(28)

Equations (25) and consequently (27) differ from equations (13) and (14) obtained from incorrect velocity potential (11) by the factor in front of the term $$f_{xxyy}$$.

Let us follow the authors’ approach with the correct equations (27)–(28). In zeroth order we have (18). In first order assume the correction functions in the same form (19)–(20).

Substitution to (27) and limitation to first-order terms gives

\begin{aligned}&\eta _{t} +\eta _{x}+ \alpha \left( a\,\eta _{y}\!+\!B_{x} \!+\!2\eta \eta _{x}\right) \nonumber \\&\quad + \varepsilon \!\left( \!C_{x}\!-\!\frac{1}{6}\eta _{3x}\!-\!\frac{1}{3}\eta _{x2y}\!\right) =0. \end{aligned}
(29)

Substitution to (28) and retention of terms up to first order gives

\begin{aligned}&\eta _{t} +\eta _{x}+ \alpha \left( B_{t}+\eta \eta _{x}\right) \nonumber \\&\quad + \varepsilon \left( C_{t}-\frac{1}{2}\eta _{2yt}-\frac{1}{2}\eta _{2xt}\right) =0. \end{aligned}
(30)

Substraction of (30) from (29) gives

\begin{aligned}&\alpha (B_x-B_t+\eta \eta _x+a\eta _y)+\varepsilon \Bigg (C_x-C_t -\frac{1}{6}\eta _{3x}\nonumber \\&\quad -\frac{1}{3}\eta _{x2y} +\frac{1}{2}\eta _{2yt}+\frac{1}{2}\eta _{2xt}\Bigg )=0 . \end{aligned}
(31)

In (31), we use the properties $$B_{t}=-B_{x}, ~C_{t}=-C_{x}$$, $$\eta _{2yt}=-\eta _{2yx}, \eta _{2xt}=-\eta _{3x}$$ valid in zeroth order. Since expressions in (31) are already in first order it is sufficient. Recall that the general form, e.g., $$B_t=-B_x +\alpha Ba +\varepsilon Be$$, and so on, do not change the further results since after insertion into (31) second-order terms have to be rejected. These properties and freedom of $$\alpha ,\varepsilon$$ allow us to obtain simple differential equations for B and C in the form

\begin{aligned} 2B_x +\eta \eta _x+a\eta _y=0, \quad 2C_{x}-\frac{2}{3}\eta _{3x} - \frac{5}{6}\eta _{xyy}=0. \end{aligned}

Integrating above equations one obtains

\begin{aligned}&B = -\frac{1}{4} \eta ^{2} -\frac{1}{2} a\! \int \! \eta _{y}\,dx, \nonumber \\&\quad \text{ and }\quad C= \frac{1}{3}\eta _{xx} + \frac{5}{12}\eta _{yy}. \end{aligned}
(32)

Then, the function u becomes

\begin{aligned}&u = \eta +\alpha \!\left( \! -\frac{1}{4} \eta ^{2} -\frac{1}{2} a\!\int \! \eta _{y}\,dx\! \right) \nonumber \\&\quad +\varepsilon \left( \! \frac{1}{3}\eta _{xx} + \frac{5}{12}\eta _{yy} \!\right) . \end{aligned}
(33)

With u in the form (33), both Boussinesq’s equations should reduce to the same wave equation. Indeed, this is the case, and the final first-order wave equation receives the following form

\begin{aligned}&\eta _{t}+\eta _{x}+\alpha \left( \frac{3}{2}\eta \eta _{x}+\frac{1}{2} a\,\eta _{y}\right) \nonumber \\&\quad + \varepsilon \left( \frac{1}{6}\eta _{xxx}+ \frac{1}{12}\eta _{xyy}\right) =0. \end{aligned}
(34)

Although the steps from assumed form of first-order functions (19)–(20) to equations (22) [1, Eq. (26)] or (34) are mathematically correct, the final equations are incorrect because the assumptions (19)–(20) violate the properties of the velocity potential. Details are explained in the next section.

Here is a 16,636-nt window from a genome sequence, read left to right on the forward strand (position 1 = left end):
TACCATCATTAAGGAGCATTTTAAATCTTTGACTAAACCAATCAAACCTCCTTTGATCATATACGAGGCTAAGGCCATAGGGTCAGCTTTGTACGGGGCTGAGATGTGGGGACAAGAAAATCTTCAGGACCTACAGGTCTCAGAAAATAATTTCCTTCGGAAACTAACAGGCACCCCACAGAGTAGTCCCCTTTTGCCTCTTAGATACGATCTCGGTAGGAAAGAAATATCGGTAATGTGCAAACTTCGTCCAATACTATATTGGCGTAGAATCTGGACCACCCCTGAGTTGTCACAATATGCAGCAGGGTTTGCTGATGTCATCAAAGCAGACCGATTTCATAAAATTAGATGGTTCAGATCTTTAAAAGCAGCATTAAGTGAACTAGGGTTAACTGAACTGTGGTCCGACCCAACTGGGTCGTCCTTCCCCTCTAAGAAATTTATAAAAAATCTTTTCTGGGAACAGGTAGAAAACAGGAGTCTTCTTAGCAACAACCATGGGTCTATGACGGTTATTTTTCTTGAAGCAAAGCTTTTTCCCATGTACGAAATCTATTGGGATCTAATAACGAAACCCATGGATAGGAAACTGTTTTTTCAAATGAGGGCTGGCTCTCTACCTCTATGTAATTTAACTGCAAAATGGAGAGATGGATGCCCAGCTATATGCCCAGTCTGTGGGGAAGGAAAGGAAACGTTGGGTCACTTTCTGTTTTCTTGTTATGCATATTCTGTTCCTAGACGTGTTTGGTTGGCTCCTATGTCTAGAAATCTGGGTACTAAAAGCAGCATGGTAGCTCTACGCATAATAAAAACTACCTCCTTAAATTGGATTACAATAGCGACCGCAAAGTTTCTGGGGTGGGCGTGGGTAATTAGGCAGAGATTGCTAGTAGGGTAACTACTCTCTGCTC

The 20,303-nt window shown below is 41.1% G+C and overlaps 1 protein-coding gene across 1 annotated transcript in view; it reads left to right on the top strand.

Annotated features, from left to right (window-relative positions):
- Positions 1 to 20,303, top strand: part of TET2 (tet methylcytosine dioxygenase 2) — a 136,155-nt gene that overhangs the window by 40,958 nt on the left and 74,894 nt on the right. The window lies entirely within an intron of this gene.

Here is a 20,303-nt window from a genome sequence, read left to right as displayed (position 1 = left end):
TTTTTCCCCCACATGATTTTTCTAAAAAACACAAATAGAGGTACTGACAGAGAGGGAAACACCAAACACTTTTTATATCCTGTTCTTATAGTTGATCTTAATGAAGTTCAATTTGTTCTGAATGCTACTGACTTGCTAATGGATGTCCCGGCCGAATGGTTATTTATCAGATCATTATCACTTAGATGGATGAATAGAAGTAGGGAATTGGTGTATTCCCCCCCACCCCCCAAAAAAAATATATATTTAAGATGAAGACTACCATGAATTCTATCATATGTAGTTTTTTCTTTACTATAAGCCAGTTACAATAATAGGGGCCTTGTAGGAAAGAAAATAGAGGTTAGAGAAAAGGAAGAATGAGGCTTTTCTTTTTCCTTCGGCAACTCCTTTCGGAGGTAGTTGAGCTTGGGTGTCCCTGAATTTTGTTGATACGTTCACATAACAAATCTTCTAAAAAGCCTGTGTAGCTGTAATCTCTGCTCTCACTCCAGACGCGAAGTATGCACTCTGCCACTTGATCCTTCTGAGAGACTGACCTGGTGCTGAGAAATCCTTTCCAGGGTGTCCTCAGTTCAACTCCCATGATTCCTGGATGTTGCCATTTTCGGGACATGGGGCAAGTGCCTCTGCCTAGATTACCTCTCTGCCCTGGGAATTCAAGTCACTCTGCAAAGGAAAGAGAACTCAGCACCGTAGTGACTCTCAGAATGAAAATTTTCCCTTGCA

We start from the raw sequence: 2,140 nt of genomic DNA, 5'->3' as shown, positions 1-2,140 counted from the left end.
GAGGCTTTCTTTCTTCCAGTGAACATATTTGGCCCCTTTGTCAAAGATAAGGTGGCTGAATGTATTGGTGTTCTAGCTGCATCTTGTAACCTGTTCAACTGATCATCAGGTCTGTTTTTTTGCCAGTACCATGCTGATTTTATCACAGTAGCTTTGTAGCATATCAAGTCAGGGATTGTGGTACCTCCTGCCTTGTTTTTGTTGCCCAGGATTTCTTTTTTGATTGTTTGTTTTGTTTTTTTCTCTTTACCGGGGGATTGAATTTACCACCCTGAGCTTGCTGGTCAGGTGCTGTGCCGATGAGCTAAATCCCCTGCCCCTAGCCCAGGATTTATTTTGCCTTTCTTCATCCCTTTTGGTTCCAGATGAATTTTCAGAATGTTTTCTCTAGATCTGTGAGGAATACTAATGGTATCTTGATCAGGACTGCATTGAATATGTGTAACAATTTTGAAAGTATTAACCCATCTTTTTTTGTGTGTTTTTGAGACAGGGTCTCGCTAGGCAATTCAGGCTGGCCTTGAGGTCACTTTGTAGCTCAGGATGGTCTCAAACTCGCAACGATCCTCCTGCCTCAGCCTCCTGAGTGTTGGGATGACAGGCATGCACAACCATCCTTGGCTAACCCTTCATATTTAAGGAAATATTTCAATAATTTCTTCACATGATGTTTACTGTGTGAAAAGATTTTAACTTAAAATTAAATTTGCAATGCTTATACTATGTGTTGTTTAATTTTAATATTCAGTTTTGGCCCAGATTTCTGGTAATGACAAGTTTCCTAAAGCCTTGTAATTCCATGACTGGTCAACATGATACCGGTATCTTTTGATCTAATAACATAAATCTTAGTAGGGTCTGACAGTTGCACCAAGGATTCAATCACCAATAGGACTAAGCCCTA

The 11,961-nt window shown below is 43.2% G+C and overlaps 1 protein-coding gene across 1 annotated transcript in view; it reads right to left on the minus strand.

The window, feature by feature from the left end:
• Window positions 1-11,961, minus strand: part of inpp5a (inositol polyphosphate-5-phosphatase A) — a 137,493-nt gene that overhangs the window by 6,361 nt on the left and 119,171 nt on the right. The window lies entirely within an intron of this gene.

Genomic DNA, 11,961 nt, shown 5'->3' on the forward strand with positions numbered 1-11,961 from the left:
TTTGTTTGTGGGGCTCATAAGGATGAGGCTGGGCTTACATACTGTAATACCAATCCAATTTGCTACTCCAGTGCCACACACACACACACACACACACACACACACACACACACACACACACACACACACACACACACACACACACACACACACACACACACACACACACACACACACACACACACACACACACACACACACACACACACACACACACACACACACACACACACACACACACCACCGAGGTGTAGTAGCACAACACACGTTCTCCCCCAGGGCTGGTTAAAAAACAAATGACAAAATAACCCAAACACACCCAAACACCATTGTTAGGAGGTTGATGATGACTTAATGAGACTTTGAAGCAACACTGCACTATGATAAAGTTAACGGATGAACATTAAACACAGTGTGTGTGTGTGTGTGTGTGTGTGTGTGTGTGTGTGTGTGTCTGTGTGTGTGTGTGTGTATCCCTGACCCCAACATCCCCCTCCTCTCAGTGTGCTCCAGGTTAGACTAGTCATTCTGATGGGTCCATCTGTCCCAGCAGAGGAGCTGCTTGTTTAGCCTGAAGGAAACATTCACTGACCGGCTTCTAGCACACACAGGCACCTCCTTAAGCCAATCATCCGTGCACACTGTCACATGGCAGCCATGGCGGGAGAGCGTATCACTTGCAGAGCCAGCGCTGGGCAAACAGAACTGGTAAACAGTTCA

## Critics

The authors treat uv as independent functions, ignoring that, in fact, uv are partial derivatives of the same function f. Since $$u=f_{x}$$ and $$v=f_{y}$$, and these functions and their partial derivatives should be continuous, then the fundamental condition has to be fulfilled

\begin{aligned} u_{y}=v_{x}\equiv f_{xy}. \end{aligned}
(35)

This condition is not fulfilled by the functions uv in equations (19)–(20) which are necessary for the authors to derive new (2+1)-dimensional equation. The requirement that condition (35) is fulfilled by (19)–(20) leads from one side to

\begin{aligned} f_{xy}\equiv u_{y}=\eta _{y} +\alpha B_{y}+\varepsilon C_{y} \end{aligned}

and from the other side to

\begin{aligned} f_{xy}\equiv v_{x}= 0. \end{aligned}

So, the condition  $$u_{y}=v_{x}$$  (35)  can be fulfilled only when $$\eta _{y} +\alpha B_{y}+\varepsilon C_{y}=0$$  which, due to freedom of $$\alpha ,\varepsilon$$, imply  $$B_{y}=C_{y}=\eta _{y}=0$$ ! This means that the surface profile does not dependent on y (there is translation symmetry in y-coordinate). In other words, searching for the solution in the form (19)–(20) reduces the problem to be only (1+1)-dimensional (with $$\eta _{y}=0$$ the final equation reduces to the usual KdV equation). Therefore, the derived first-order (2+1)-dimensional evolution equation cannot be the solution to the Boussinesq set (13)–(14). In the same way the equation (34) cannot be the solution to the correct Boussinesq’s set (25)–(26).

Can we extend the form of corrections (19)–(20) in such a way that they fulfill the condition (35)? We assume the most general form of first-order functions uv, that is

\begin{aligned} u= & {} \eta +\alpha \, B(x,y,t) +\varepsilon \, C(x,y,t), \end{aligned}
(36)
\begin{aligned} v= & {} a(x,t) +\alpha \, R(x,y,t) +\varepsilon \, S(x,y,t). \end{aligned}
(37)

Inserting (36)–(37) into (27)–(28) and neglecting terms of second order one obtains

\begin{aligned}&\eta _{t} +\eta _{x} + \alpha \left( a\,\eta _{y}+B_{x} +2\eta \eta _{x}+R_{y}\right) \nonumber \\&\quad + \varepsilon \left( C_{x}-\frac{1}{6}\eta _{xxx}-\frac{1}{6}\eta _{xyy}+S_{y}\right) =0 \end{aligned}
(38)

and